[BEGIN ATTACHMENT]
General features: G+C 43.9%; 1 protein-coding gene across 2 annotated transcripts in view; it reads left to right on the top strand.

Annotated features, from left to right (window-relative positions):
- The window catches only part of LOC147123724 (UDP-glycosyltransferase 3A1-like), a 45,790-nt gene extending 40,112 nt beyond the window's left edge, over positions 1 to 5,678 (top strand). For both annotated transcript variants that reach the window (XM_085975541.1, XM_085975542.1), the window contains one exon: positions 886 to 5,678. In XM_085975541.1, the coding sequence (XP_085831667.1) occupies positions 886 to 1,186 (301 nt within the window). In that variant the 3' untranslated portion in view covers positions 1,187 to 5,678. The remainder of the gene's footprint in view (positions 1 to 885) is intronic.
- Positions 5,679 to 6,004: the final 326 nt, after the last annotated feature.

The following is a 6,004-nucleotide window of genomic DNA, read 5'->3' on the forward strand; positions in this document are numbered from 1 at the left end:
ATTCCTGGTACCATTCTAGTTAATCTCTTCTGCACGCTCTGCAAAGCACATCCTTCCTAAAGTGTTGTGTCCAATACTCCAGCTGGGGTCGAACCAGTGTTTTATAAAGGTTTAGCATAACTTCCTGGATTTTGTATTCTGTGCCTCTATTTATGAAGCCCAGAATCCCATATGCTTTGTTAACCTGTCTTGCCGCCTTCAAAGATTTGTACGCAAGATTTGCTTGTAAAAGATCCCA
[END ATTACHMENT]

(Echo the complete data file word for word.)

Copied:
General features: G+C 43.9%; 1 protein-coding gene across 2 annotated transcripts in view; it reads left to right on the top strand.

Annotated features, from left to right (window-relative positions):
- The window catches only part of LOC147123724 (UDP-glycosyltransferase 3A1-like), a 45,790-nt gene extending 40,112 nt beyond the window's left edge, over positions 1 to 5,678 (top strand). For both annotated transcript variants that reach the window (XM_085975541.1, XM_085975542.1), the window contains one exon: positions 886 to 5,678. In XM_085975541.1, the coding sequence (XP_085831667.1) occupies positions 886 to 1,186 (301 nt within the window). In that variant the 3' untranslated portion in view covers positions 1,187 to 5,678. The remainder of the gene's footprint in view (positions 1 to 885) is intronic.
- Positions 5,679 to 6,004: the final 326 nt, after the last annotated feature.

The following is a 6,004-nucleotide window of genomic DNA, read 5'->3' on the forward strand; positions in this document are numbered from 1 at the left end:
ATTCCTGGTACCATTCTAGTTAATCTCTTCTGCACGCTCTGCAAAGCACATCCTTCCTAAAGTGTTGTGTCCAATACTCCAGCTGGGGTCGAACCAGTGTTTTATAAAGGTTTAGCATAACTTCCTGGATTTTGTATTCTGTGCCTCTATTTATGAAGCCCAGAATCCCATATGCTTTGTTAACCTGTCTTGCCGCCTTCAAAGATTTGTACGCAAGATTTGCTTGTAAAAGATCCCA